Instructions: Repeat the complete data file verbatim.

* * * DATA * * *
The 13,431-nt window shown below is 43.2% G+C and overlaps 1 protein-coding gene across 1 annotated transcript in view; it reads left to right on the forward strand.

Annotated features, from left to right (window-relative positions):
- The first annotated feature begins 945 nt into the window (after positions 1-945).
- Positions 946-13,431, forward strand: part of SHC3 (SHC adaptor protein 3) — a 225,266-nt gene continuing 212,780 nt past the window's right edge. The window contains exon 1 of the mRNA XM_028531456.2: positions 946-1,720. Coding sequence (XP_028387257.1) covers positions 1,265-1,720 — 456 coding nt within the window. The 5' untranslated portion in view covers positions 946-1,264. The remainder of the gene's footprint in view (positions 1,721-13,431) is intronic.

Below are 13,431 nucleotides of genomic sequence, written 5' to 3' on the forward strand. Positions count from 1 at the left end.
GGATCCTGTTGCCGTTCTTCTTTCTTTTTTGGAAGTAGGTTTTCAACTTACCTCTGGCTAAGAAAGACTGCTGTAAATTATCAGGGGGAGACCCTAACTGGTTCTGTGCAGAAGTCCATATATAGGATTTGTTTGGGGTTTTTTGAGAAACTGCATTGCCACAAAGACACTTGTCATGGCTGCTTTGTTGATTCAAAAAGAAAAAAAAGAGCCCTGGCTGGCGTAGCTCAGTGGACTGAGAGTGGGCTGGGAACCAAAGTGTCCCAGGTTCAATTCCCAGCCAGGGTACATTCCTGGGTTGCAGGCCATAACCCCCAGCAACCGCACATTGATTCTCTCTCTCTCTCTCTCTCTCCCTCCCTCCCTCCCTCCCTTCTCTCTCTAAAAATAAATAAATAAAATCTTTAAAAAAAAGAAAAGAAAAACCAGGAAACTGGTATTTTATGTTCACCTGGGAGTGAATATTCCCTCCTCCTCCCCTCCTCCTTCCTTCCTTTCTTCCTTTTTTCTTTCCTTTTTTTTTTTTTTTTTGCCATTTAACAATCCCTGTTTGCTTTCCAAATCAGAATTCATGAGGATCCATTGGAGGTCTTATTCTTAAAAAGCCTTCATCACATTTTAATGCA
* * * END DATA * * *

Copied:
The 13,431-nt window shown below is 43.2% G+C and overlaps 1 protein-coding gene across 1 annotated transcript in view; it reads left to right on the forward strand.

Annotated features, from left to right (window-relative positions):
- The first annotated feature begins 945 nt into the window (after positions 1-945).
- Positions 946-13,431, forward strand: part of SHC3 (SHC adaptor protein 3) — a 225,266-nt gene continuing 212,780 nt past the window's right edge. The window contains exon 1 of the mRNA XM_028531456.2: positions 946-1,720. Coding sequence (XP_028387257.1) covers positions 1,265-1,720 — 456 coding nt within the window. The 5' untranslated portion in view covers positions 946-1,264. The remainder of the gene's footprint in view (positions 1,721-13,431) is intronic.

Below are 13,431 nucleotides of genomic sequence, written 5' to 3' on the forward strand. Positions count from 1 at the left end.
GGATCCTGTTGCCGTTCTTCTTTCTTTTTTGGAAGTAGGTTTTCAACTTACCTCTGGCTAAGAAAGACTGCTGTAAATTATCAGGGGGAGACCCTAACTGGTTCTGTGCAGAAGTCCATATATAGGATTTGTTTGGGGTTTTTTGAGAAACTGCATTGCCACAAAGACACTTGTCATGGCTGCTTTGTTGATTCAAAAAGAAAAAAAAGAGCCCTGGCTGGCGTAGCTCAGTGGACTGAGAGTGGGCTGGGAACCAAAGTGTCCCAGGTTCAATTCCCAGCCAGGGTACATTCCTGGGTTGCAGGCCATAACCCCCAGCAACCGCACATTGATTCTCTCTCTCTCTCTCTCTCTCCCTCCCTCCCTCCCTCCCTTCTCTCTCTAAAAATAAATAAATAAAATCTTTAAAAAAAAGAAAAGAAAAACCAGGAAACTGGTATTTTATGTTCACCTGGGAGTGAATATTCCCTCCTCCTCCCCTCCTCCTTCCTTCCTTTCTTCCTTTTTTCTTTCCTTTTTTTTTTTTTTTTTGCCATTTAACAATCCCTGTTTGCTTTCCAAATCAGAATTCATGAGGATCCATTGGAGGTCTTATTCTTAAAAAGCCTTCATCACATTTTAATGCA